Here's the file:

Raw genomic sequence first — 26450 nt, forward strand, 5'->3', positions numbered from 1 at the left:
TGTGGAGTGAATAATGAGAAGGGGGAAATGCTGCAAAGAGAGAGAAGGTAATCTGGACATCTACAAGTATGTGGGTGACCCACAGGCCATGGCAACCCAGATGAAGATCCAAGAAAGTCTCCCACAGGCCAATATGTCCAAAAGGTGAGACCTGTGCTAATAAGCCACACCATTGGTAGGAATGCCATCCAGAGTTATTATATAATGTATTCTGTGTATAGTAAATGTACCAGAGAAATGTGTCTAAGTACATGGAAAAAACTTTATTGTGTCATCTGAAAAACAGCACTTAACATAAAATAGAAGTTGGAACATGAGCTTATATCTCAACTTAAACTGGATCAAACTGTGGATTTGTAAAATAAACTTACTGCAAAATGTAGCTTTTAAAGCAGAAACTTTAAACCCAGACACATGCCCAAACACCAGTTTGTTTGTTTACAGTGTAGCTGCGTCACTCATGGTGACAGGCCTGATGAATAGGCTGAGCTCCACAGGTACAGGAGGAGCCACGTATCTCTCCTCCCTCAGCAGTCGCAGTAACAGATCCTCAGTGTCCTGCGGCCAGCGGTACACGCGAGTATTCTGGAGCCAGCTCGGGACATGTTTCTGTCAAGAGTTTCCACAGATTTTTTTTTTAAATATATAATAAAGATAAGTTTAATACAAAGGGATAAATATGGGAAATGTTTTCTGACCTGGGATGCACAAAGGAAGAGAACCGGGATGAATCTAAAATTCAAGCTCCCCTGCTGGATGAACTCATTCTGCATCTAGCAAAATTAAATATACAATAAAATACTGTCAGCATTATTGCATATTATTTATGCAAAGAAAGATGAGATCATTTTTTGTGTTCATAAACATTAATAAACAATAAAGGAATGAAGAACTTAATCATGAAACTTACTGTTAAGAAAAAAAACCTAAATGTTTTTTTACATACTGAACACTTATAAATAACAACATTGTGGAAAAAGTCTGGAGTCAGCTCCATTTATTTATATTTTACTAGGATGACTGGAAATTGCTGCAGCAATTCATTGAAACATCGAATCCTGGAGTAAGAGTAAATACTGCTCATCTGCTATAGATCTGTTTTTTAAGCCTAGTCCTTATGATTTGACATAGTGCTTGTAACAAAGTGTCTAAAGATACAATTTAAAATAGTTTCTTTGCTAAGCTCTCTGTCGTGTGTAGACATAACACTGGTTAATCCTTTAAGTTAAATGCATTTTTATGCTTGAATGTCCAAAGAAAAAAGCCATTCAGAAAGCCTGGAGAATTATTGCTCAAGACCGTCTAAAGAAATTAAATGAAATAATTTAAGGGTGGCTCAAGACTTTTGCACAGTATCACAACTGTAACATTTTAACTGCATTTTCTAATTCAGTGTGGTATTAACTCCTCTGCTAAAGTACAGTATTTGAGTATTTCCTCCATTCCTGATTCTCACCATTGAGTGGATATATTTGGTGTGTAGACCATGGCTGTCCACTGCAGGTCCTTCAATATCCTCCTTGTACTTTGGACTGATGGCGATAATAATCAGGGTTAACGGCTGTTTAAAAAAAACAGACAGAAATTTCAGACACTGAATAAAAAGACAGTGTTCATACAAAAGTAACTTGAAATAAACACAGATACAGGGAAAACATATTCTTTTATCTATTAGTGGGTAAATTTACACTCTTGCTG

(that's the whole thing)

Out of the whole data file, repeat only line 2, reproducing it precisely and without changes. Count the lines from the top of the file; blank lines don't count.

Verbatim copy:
TGTGGAGTGAATAATGAGAAGGGGGAAATGCTGCAAAGAGAGAGAAGGTAATCTGGACATCTACAAGTATGTGGGTGACCCACAGGCCATGGCAACCCAGATGAAGATCCAAGAAAGTCTCCCACAGGCCAATATGTCCAAAAGGTGAGACCTGTGCTAATAAGCCACACCATTGGTAGGAATGCCATCCAGAGTTATTATATAATGTATTCTGTGTATAGTAAATGTACCAGAGAAATGTGTCTAAGTACATGGAAAAAACTTTATTGTGTCATCTGAAAAACAGCACTTAACATAAAATAGAAGTTGGAACATGAGCTTATATCTCAACTTAAACTGGATCAAACTGTGGATTTGTAAAATAAACTTACTGCAAAATGTAGCTTTTAAAGCAGAAACTTTAAACCCAGACACATGCCCAAACACCAGTTTGTTTGTTTACAGTGTAGCTGCGTCACTCATGGTGACAGGCCTGATGAATAGGCTGAGCTCCACAGGTACAGGAGGAGCCACGTATCTCTCCTCCCTCAGCAGTCGCAGTAACAGATCCTCAGTGTCCTGCGGCCAGCGGTACACGCGAGTATTCTGGAGCCAGCTCGGGACATGTTTCTGTCAAGAGTTTCCACAGATTTTTTTTTTAAATATATAATAAAGATAAGTTTAATACAAAGGGATAAATATGGGAAATGTTTTCTGACCTGGGATGCACAAAGGAAGAGAACCGGGATGAATCTAAAATTCAAGCTCCCCTGCTGGATGAACTCATTCTGCATCTAGCAAAATTAAATATACAATAAAATACTGTCAGCATTATTGCATATTATTTATGCAAAGAAAGATGAGATCATTTTTTGTGTTCATAAACATTAATAAACAATAAAGGAATGAAGAACTTAATCATGAAACTTACTGTTAAGAAAAAAAACCTAAATGTTTTTTTACATACTGAACACTTATAAATAACAACATTGTGGAAAAAGTCTGGAGTCAGCTCCATTTATTTATATTTTACTAGGATGACTGGAAATTGCTGCAGCAATTCATTGAAACATCGAATCCTGGAGTAAGAGTAAATACTGCTCATCTGCTATAGATCTGTTTTTTAAGCCTAGTCCTTATGATTTGACATAGTGCTTGTAACAAAGTGTCTAAAGATACAATTTAAAATAGTTTCTTTGCTAAGCTCTCTGTCGTGTGTAGACATAACACTGGTTAATCCTTTAAGTTAAATGCATTTTTATGCTTGAATGTCCAAAGAAAAAAGCCATTCAGAAAGCCTGGAGAATTATTGCTCAAGACCGTCTAAAGAAATTAAATGAAATAATTTAAGGGTGGCTCAAGACTTTTGCACAGTATCACAACTGTAACATTTTAACTGCATTTTCTAATTCAGTGTGGTATTAACTCCTCTGCTAAAGTACAGTATTTGAGTATTTCCTCCATTCCTGATTCTCACCATTGAGTGGATATATTTGGTGTGTAGACCATGGCTGTCCACTGCAGGTCCTTCAATATCCTCCTTGTACTTTGGACTGATGGCGATAATAATCAGGGTTAACGGCTGTTTAAAAAAAACAGACAGAAATTTCAGACACTGAATAAAAAGACAGTGTTCATACAAAAGTAACTTGAAATAAACACAGATACAGGGAAAACATATTCTTTTATCTATTAGTGGGTAAATTTACACTCTTGCTG